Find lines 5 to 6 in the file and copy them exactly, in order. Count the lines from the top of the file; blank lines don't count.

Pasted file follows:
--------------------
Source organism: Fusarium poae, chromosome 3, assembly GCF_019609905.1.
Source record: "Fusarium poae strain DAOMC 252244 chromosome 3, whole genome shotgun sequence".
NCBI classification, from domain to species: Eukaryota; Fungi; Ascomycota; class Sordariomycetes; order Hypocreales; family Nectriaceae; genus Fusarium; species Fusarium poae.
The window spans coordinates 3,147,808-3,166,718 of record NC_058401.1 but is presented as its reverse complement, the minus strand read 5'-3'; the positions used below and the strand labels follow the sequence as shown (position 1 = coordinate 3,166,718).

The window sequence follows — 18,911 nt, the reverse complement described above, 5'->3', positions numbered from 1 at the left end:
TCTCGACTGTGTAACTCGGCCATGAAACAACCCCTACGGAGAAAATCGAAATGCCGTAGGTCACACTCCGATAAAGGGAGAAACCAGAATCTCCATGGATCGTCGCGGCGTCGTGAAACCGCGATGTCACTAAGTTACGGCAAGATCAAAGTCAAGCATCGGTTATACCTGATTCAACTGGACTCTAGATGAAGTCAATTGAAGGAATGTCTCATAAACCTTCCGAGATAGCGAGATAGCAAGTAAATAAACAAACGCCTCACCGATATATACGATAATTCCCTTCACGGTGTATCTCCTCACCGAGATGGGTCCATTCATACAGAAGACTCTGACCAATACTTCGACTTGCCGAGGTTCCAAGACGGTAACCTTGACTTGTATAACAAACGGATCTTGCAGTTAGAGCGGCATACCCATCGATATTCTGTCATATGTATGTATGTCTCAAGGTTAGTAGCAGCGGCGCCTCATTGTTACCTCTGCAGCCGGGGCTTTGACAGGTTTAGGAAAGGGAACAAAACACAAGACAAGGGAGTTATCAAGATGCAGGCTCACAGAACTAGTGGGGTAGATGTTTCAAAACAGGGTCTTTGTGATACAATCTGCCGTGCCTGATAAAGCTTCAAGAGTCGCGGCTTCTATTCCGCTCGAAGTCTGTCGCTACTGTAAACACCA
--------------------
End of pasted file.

The window sequence follows — 18,911 nt, the reverse complement described above, 5'->3', positions numbered from 1 at the left end:
TCTCGACTGTGTAACTCGGCCATGAAACAACCCCTACGGAGAAAATCGAAATGCCGTAGGTCACACTCCGATAAAGGGAGAAACCAGAATCTCCATGGATCGTCGCGGCGTCGTGAAACCGCGATGTCACTAAGTTACGGCAAGATCAAAGTCAAGCATCGGTTATACCTGATTCAACTGGACTCTAGATGAAGTCAATTGAAGGAATGTCTCATAAACCTTCCGAGATAGCGAGATAGCAAGTAAATAAACAAACGCCTCACCGATATATACGATAATTCCCTTCACGGTGTATCTCCTCACCGAGATGGGTCCATTCATACAGAAGACTCTGACCAATACTTCGACTTGCCGAGGTTCCAAGACGGTAACCTTGACTTGTATAACAAACGGATCTTGCAGTTAGAGCGGCATACCCATCGATATTCTGTCATATGTATGTATGTCTCAAGGTTAGTAGCAGCGGCGCCTCATTGTTACCTCTGCAGCCGGGGCTTTGACAGGTTTAGGAAAGGGAACAAAACACAAGACAAGGGAGTTATCAAGATGCAGGCTCACAGAACTAGTGGGGTAGATGTTTCAAAACAGGGTCTTTGTGATACAATCTGCCGTGCCTGATAAAGCTTCAAGAGTCGCGGCTTCTATTCCGCTCGAAGTCTGTCGCTACTGTAAACACCA